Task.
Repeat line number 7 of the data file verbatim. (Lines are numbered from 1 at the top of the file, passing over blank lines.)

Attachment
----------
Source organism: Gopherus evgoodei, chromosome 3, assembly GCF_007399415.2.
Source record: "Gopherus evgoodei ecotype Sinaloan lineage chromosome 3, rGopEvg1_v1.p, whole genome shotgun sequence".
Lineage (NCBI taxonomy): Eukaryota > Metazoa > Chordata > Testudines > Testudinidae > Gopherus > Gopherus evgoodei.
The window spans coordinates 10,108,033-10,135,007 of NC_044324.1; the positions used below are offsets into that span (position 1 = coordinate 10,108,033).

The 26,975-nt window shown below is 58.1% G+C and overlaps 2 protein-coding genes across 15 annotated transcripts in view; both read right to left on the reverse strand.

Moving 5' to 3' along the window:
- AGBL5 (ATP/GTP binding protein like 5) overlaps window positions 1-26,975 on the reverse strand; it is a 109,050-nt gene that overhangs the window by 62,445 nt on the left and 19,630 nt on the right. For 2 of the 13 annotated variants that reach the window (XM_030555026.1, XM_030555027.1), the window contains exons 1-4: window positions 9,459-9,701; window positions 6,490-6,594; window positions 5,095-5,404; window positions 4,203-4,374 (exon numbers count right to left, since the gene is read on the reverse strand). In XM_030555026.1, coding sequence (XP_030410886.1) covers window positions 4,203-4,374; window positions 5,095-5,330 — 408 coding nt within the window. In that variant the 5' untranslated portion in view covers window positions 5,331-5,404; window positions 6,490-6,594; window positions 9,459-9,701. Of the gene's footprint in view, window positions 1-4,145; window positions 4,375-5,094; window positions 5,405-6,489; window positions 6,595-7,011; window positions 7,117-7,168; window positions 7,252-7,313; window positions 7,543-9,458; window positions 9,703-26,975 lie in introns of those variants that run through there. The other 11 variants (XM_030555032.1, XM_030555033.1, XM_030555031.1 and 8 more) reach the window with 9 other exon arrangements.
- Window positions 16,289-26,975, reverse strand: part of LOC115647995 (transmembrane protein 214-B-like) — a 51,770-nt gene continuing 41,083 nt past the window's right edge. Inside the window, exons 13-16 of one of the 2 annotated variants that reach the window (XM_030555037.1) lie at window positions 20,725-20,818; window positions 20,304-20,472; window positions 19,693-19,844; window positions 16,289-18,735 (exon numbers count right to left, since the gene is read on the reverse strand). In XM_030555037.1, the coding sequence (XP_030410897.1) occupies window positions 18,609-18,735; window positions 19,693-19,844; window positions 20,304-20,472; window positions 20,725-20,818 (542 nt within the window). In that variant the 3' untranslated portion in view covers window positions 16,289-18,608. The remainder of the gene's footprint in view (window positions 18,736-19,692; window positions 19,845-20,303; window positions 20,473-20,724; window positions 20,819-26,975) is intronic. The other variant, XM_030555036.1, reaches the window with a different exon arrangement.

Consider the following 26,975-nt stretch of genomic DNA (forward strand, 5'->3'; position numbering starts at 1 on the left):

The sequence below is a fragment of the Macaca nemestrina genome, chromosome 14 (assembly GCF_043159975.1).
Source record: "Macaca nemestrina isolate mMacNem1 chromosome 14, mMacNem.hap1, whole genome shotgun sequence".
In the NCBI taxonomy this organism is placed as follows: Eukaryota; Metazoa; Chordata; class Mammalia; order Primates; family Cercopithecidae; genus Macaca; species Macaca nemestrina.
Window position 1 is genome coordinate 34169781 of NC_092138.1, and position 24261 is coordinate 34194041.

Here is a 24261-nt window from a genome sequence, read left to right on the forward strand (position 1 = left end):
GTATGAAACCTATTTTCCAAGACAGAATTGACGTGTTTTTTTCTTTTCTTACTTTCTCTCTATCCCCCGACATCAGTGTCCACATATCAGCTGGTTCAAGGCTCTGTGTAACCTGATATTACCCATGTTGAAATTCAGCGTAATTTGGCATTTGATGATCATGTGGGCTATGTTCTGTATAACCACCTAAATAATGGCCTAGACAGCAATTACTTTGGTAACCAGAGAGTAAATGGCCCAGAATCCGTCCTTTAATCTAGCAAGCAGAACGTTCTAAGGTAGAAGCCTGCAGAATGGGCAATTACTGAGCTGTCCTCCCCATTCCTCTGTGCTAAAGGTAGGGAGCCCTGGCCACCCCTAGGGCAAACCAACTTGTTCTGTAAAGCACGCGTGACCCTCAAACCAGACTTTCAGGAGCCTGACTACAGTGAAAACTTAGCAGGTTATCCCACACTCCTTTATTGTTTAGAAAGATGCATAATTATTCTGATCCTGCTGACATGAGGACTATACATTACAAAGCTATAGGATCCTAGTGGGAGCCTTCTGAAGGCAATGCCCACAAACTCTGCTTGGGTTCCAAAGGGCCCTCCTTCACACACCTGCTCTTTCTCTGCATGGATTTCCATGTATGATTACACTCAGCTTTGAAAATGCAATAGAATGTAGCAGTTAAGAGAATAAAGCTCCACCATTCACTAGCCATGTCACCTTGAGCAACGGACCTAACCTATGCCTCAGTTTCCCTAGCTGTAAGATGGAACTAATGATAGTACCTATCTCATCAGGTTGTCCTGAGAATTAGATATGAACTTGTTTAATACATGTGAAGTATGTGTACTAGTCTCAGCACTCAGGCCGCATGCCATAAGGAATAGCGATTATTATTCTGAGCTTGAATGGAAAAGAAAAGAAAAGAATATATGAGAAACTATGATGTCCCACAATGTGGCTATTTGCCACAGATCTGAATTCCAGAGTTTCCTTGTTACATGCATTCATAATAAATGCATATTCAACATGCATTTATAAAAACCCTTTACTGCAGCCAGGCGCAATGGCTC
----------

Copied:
- AGBL5 (ATP/GTP binding protein like 5) overlaps window positions 1-26,975 on the reverse strand; it is a 109,050-nt gene that overhangs the window by 62,445 nt on the left and 19,630 nt on the right. For 2 of the 13 annotated variants that reach the window (XM_030555026.1, XM_030555027.1), the window contains exons 1-4: window positions 9,459-9,701; window positions 6,490-6,594; window positions 5,095-5,404; window positions 4,203-4,374 (exon numbers count right to left, since the gene is read on the reverse strand). In XM_030555026.1, coding sequence (XP_030410886.1) covers window positions 4,203-4,374; window positions 5,095-5,330 — 408 coding nt within the window. In that variant the 5' untranslated portion in view covers window positions 5,331-5,404; window positions 6,490-6,594; window positions 9,459-9,701. Of the gene's footprint in view, window positions 1-4,145; window positions 4,375-5,094; window positions 5,405-6,489; window positions 6,595-7,011; window positions 7,117-7,168; window positions 7,252-7,313; window positions 7,543-9,458; window positions 9,703-26,975 lie in introns of those variants that run through there. The other 11 variants (XM_030555032.1, XM_030555033.1, XM_030555031.1 and 8 more) reach the window with 9 other exon arrangements.